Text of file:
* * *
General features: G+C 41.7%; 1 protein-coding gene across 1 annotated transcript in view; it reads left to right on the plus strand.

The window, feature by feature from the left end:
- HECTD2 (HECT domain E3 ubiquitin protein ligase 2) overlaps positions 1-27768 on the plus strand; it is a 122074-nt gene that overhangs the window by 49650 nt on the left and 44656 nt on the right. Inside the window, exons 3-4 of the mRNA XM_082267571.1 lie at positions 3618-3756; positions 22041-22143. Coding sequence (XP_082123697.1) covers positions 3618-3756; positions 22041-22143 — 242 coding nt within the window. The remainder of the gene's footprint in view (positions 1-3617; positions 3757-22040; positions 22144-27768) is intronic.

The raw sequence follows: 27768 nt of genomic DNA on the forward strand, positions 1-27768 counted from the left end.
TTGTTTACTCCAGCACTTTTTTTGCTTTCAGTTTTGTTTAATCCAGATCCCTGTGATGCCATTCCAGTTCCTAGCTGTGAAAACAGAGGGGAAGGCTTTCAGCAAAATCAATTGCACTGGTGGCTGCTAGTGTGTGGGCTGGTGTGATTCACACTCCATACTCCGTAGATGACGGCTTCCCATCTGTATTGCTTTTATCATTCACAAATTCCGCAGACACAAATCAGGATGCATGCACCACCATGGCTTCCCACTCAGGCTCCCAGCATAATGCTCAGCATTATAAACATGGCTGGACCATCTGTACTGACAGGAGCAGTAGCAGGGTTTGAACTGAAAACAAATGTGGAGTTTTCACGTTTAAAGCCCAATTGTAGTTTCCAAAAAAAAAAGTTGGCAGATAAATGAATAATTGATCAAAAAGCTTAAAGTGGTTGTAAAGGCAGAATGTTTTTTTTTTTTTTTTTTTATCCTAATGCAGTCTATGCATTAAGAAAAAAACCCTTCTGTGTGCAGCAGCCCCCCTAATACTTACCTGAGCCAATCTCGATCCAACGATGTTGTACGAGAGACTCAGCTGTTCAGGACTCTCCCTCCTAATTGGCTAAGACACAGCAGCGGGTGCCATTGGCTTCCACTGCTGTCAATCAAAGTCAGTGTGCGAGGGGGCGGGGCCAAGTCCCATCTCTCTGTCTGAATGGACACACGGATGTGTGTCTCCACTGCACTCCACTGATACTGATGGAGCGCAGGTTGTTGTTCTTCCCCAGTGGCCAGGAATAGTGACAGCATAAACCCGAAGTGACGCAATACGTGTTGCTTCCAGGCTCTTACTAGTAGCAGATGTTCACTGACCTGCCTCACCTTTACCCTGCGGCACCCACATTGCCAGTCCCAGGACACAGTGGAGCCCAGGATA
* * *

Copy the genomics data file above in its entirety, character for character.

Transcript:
General features: G+C 41.7%; 1 protein-coding gene across 1 annotated transcript in view; it reads left to right on the plus strand.

The window, feature by feature from the left end:
- HECTD2 (HECT domain E3 ubiquitin protein ligase 2) overlaps positions 1-27768 on the plus strand; it is a 122074-nt gene that overhangs the window by 49650 nt on the left and 44656 nt on the right. Inside the window, exons 3-4 of the mRNA XM_082267571.1 lie at positions 3618-3756; positions 22041-22143. Coding sequence (XP_082123697.1) covers positions 3618-3756; positions 22041-22143 — 242 coding nt within the window. The remainder of the gene's footprint in view (positions 1-3617; positions 3757-22040; positions 22144-27768) is intronic.

The raw sequence follows: 27768 nt of genomic DNA on the forward strand, positions 1-27768 counted from the left end.
TTGTTTACTCCAGCACTTTTTTTGCTTTCAGTTTTGTTTAATCCAGATCCCTGTGATGCCATTCCAGTTCCTAGCTGTGAAAACAGAGGGGAAGGCTTTCAGCAAAATCAATTGCACTGGTGGCTGCTAGTGTGTGGGCTGGTGTGATTCACACTCCATACTCCGTAGATGACGGCTTCCCATCTGTATTGCTTTTATCATTCACAAATTCCGCAGACACAAATCAGGATGCATGCACCACCATGGCTTCCCACTCAGGCTCCCAGCATAATGCTCAGCATTATAAACATGGCTGGACCATCTGTACTGACAGGAGCAGTAGCAGGGTTTGAACTGAAAACAAATGTGGAGTTTTCACGTTTAAAGCCCAATTGTAGTTTCCAAAAAAAAAAGTTGGCAGATAAATGAATAATTGATCAAAAAGCTTAAAGTGGTTGTAAAGGCAGAATGTTTTTTTTTTTTTTTTTTTATCCTAATGCAGTCTATGCATTAAGAAAAAAACCCTTCTGTGTGCAGCAGCCCCCCTAATACTTACCTGAGCCAATCTCGATCCAACGATGTTGTACGAGAGACTCAGCTGTTCAGGACTCTCCCTCCTAATTGGCTAAGACACAGCAGCGGGTGCCATTGGCTTCCACTGCTGTCAATCAAAGTCAGTGTGCGAGGGGGCGGGGCCAAGTCCCATCTCTCTGTCTGAATGGACACACGGATGTGTGTCTCCACTGCACTCCACTGATACTGATGGAGCGCAGGTTGTTGTTCTTCCCCAGTGGCCAGGAATAGTGACAGCATAAACCCGAAGTGACGCAATACGTGTTGCTTCCAGGCTCTTACTAGTAGCAGATGTTCACTGACCTGCCTCACCTTTACCCTGCGGCACCCACATTGCCAGTCCCAGGACACAGTGGAGCCCAGGATA